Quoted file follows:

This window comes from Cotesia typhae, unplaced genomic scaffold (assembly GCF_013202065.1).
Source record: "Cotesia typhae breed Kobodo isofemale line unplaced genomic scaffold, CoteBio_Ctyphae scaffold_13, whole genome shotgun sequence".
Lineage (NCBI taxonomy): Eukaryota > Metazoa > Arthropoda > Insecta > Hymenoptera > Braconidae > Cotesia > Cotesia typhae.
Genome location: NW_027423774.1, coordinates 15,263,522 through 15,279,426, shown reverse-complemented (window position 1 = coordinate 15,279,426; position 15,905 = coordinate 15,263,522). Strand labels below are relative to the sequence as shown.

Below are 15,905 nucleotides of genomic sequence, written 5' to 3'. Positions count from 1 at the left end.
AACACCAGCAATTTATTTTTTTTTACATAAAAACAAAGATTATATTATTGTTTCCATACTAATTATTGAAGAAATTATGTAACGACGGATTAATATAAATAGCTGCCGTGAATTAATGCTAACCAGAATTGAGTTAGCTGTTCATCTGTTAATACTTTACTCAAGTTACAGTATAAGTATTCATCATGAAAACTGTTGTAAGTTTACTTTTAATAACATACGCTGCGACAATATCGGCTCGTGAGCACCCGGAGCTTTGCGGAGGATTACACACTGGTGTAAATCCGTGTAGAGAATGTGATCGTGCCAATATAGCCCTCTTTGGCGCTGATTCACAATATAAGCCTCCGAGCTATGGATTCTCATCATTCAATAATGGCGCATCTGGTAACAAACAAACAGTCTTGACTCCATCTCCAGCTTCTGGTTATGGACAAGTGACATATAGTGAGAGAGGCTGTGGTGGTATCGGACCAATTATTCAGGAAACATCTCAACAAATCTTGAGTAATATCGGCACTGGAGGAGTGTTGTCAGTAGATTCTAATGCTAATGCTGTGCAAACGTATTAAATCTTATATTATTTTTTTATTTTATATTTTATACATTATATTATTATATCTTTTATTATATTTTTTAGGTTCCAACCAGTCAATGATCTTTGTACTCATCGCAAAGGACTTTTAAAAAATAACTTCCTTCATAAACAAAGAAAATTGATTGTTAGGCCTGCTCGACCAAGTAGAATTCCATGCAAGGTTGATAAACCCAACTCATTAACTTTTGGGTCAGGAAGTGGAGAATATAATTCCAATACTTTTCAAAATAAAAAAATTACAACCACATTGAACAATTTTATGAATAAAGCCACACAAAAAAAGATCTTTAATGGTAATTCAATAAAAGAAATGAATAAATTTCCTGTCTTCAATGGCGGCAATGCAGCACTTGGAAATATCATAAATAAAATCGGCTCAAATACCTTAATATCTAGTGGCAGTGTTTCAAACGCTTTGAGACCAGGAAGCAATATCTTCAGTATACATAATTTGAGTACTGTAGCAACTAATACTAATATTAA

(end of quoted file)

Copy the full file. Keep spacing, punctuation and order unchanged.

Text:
This window comes from Cotesia typhae, unplaced genomic scaffold (assembly GCF_013202065.1).
Source record: "Cotesia typhae breed Kobodo isofemale line unplaced genomic scaffold, CoteBio_Ctyphae scaffold_13, whole genome shotgun sequence".
Lineage (NCBI taxonomy): Eukaryota > Metazoa > Arthropoda > Insecta > Hymenoptera > Braconidae > Cotesia > Cotesia typhae.
Genome location: NW_027423774.1, coordinates 15,263,522 through 15,279,426, shown reverse-complemented (window position 1 = coordinate 15,279,426; position 15,905 = coordinate 15,263,522). Strand labels below are relative to the sequence as shown.

Below are 15,905 nucleotides of genomic sequence, written 5' to 3'. Positions count from 1 at the left end.
AACACCAGCAATTTATTTTTTTTTACATAAAAACAAAGATTATATTATTGTTTCCATACTAATTATTGAAGAAATTATGTAACGACGGATTAATATAAATAGCTGCCGTGAATTAATGCTAACCAGAATTGAGTTAGCTGTTCATCTGTTAATACTTTACTCAAGTTACAGTATAAGTATTCATCATGAAAACTGTTGTAAGTTTACTTTTAATAACATACGCTGCGACAATATCGGCTCGTGAGCACCCGGAGCTTTGCGGAGGATTACACACTGGTGTAAATCCGTGTAGAGAATGTGATCGTGCCAATATAGCCCTCTTTGGCGCTGATTCACAATATAAGCCTCCGAGCTATGGATTCTCATCATTCAATAATGGCGCATCTGGTAACAAACAAACAGTCTTGACTCCATCTCCAGCTTCTGGTTATGGACAAGTGACATATAGTGAGAGAGGCTGTGGTGGTATCGGACCAATTATTCAGGAAACATCTCAACAAATCTTGAGTAATATCGGCACTGGAGGAGTGTTGTCAGTAGATTCTAATGCTAATGCTGTGCAAACGTATTAAATCTTATATTATTTTTTTATTTTATATTTTATACATTATATTATTATATCTTTTATTATATTTTTTAGGTTCCAACCAGTCAATGATCTTTGTACTCATCGCAAAGGACTTTTAAAAAATAACTTCCTTCATAAACAAAGAAAATTGATTGTTAGGCCTGCTCGACCAAGTAGAATTCCATGCAAGGTTGATAAACCCAACTCATTAACTTTTGGGTCAGGAAGTGGAGAATATAATTCCAATACTTTTCAAAATAAAAAAATTACAACCACATTGAACAATTTTATGAATAAAGCCACACAAAAAAAGATCTTTAATGGTAATTCAATAAAAGAAATGAATAAATTTCCTGTCTTCAATGGCGGCAATGCAGCACTTGGAAATATCATAAATAAAATCGGCTCAAATACCTTAATATCTAGTGGCAGTGTTTCAAACGCTTTGAGACCAGGAAGCAATATCTTCAGTATACATAATTTGAGTACTGTAGCAACTAATACTAATATTAA